COMPASS POINTS--A Memoir

By McIntyre, W. David | New Zealand International Review, May-June 2019 | Go to article overview

COMPASS POINTS--A Memoir


McIntyre, W. David, New Zealand International Review


COMPASS POINTS--A Memoir

Author: Neil Plimmer

Published by: Steele Roberts Aotearoa, Wellington, 2018, 315pp, $34.99.

What do diplomats do? A question often asked by people who see daily news about international crises or about endless negotiations and conferences, but who rarely meet anyone actually involved in them. And it is the nature of their profession that diplomats are, on the whole, discreet about their doings. So although historians and political scientists have covered comprehensively the evolution of New Zealand's foreign policy and have analysed the key treaties and documents, New Zealand diplomats are not the topic of biography and rarely give us autobiographies. Indeed, a deputy secretary of foreign affairs, John Larkindale, reviewing a book by a retired ambassador, suggested that 'the world has little to gain from the reminiscences of run-of-the-mill former officials' (New Zealand Review of Books, 24 February 2018).

There are exceptions; and it is worth noting a selection of these. Carl Berendsen, the pioneer of New Zealand's diplomatic corps and our first high commissioner to Canberra, left voluminous and fascinating multi-volume memoirs, which exist in typescript. And an abbreviated version edited by former minister Hugh Templeton appeared from Victoria University Press in 2009 titled Mr Ambassador. Some enlightening thoughts by New Zealand's third foreign affairs secretary, Frank Corner, and five others appeared in the Foreign Affairs jubilee volume in 1993, An Eye, An Ear, and a Voice, edited by Hugh's diplomat brother Malcolm Templeton. Gerald Hensley, who served from 1958 to 1989 and rose to head the Prime Minister's Department, wrote entertainingly in Final Approaches (Auckland University Press, 2006). More recently Gerald McGhie, who was ambassador in Moscow at the time of the collapse of the Soviet Union, has written in vivid detail of his activities in Balancing Acts: Reflections of a New Zealand Diplomat (Dunmore, 2017). And there is plenty of insight into what diplomats get up to in Joanna Woods's Diplomatic Ladies: New Zealand's Unsung Envoys (Otago University Press, 2012).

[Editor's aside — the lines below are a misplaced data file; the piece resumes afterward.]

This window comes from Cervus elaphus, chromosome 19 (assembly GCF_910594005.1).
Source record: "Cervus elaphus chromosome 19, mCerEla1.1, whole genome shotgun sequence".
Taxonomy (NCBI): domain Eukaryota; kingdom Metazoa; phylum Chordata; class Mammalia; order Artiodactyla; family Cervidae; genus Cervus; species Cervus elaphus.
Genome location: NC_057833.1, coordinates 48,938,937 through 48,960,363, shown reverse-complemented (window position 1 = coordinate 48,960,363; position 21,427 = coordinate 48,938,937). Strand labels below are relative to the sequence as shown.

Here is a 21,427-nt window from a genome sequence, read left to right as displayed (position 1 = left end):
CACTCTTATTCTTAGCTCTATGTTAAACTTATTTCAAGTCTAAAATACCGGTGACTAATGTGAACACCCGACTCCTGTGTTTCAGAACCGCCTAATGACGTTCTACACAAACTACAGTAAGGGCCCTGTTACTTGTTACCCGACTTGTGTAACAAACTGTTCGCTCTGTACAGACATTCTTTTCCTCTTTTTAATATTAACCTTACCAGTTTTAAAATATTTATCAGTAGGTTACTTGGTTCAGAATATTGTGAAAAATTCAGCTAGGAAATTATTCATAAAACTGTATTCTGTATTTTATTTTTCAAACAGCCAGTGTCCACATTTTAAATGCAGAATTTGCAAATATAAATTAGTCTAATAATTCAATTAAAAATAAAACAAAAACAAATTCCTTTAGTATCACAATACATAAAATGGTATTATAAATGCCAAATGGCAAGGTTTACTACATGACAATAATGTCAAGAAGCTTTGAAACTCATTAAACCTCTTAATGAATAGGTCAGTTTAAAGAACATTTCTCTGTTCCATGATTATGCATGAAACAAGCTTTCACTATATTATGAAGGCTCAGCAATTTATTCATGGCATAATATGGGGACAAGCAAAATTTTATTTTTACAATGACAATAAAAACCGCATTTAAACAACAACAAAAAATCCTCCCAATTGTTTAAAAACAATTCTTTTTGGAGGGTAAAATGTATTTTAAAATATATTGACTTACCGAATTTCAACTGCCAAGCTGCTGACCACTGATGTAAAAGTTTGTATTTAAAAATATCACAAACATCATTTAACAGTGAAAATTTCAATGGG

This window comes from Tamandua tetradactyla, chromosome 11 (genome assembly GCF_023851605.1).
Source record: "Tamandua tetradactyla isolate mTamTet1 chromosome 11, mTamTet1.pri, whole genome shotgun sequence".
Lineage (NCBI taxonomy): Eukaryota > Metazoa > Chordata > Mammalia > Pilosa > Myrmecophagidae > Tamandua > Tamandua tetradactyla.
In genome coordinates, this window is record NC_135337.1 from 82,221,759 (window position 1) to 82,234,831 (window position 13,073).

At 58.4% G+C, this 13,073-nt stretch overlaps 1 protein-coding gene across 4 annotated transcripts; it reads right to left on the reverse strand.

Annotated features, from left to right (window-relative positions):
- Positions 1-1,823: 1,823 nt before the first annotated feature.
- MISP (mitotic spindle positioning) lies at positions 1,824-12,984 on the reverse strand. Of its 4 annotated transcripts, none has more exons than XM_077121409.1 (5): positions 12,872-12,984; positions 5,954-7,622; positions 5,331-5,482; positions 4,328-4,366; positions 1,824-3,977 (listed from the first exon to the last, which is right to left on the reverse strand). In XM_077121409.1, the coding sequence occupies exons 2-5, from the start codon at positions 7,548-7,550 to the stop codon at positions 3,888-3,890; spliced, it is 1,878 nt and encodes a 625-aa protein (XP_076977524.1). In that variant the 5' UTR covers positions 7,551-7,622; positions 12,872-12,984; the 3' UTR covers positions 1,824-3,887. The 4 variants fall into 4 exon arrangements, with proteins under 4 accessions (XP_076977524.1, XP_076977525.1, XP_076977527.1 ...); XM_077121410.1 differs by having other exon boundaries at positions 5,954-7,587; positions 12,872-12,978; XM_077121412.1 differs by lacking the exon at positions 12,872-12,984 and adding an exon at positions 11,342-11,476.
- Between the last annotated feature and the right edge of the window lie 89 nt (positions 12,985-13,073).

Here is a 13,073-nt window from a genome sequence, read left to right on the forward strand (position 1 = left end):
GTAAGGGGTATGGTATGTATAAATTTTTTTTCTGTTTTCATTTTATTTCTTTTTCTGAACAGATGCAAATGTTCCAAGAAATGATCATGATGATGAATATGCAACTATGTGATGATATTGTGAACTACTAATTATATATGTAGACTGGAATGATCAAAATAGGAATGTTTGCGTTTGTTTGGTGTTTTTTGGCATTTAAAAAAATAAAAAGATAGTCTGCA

About a third of Neil Plimmer's memoir covers in some detail his nineteen years with MFAT and its predecessors. Joining the Department of External Affairs in 1961, assigned to the South Pacific Division, he was given the task of writing a review of the South Pacific Commissions constitution. Then, as third secretary in the high commission in Apia, he monitored New Zealand's aid programme in Western Samoa, performed consular duties and also acted as the British vice-consul. Back in the department in Wellington in 1964, he represented External Affairs on the Overseas Posting Committee and became secretary of the Cabinet Economic Committee dealing with matters relating to the EEC.

Posted to the embassy in Washington in 1966, he was surprised at the strand of anti-Americanism he sensed in New Zealand before he left. His tasks in the embassy included covering South-east Asian countries on the periphery of the Vietnam War; also Eastern Europe; international communications, and New Zealand's representation of Western Samoa's interests. Instructed to 'step up our domestic coverage', he began to cultivate a New Zealand constituency among congressmen. 'It was the best job I could imagine.' It meant building links with businessmen and politicians. 'Our immersion in American politics was as complete as it could be, without engaging in activities that I felt risky for a foreign diplomat.'

After four years in Washington, Plimmer returned to Wellington as deputy head of the Administration Division with responsibility for overseas postings and gradings and promotions. A period as counsellor in the Rome embassy, 1973-77, involved watching Italian voting at the EEC, reporting on Italian policies that might affect New Zealand and being our representative at the UN Food and Agriculture Organisation, based in Rome. …

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